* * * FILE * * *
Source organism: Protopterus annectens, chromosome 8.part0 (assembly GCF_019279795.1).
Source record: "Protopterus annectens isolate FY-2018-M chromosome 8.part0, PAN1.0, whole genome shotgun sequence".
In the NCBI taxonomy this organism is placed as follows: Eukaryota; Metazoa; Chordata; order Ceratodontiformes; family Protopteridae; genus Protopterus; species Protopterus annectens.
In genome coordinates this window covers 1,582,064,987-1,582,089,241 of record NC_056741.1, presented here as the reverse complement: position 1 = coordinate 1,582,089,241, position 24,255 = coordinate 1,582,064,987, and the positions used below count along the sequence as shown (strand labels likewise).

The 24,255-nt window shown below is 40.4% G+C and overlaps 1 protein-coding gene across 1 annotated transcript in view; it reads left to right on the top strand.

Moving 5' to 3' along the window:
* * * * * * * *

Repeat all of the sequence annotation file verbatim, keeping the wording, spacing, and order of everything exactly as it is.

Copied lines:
Source organism: Protopterus annectens, chromosome 8.part0 (assembly GCF_019279795.1).
Source record: "Protopterus annectens isolate FY-2018-M chromosome 8.part0, PAN1.0, whole genome shotgun sequence".
In the NCBI taxonomy this organism is placed as follows: Eukaryota; Metazoa; Chordata; order Ceratodontiformes; family Protopteridae; genus Protopterus; species Protopterus annectens.
In genome coordinates this window covers 1,582,064,987-1,582,089,241 of record NC_056741.1, presented here as the reverse complement: position 1 = coordinate 1,582,089,241, position 24,255 = coordinate 1,582,064,987, and the positions used below count along the sequence as shown (strand labels likewise).

The 24,255-nt window shown below is 40.4% G+C and overlaps 1 protein-coding gene across 1 annotated transcript in view; it reads left to right on the top strand.

Moving 5' to 3' along the window: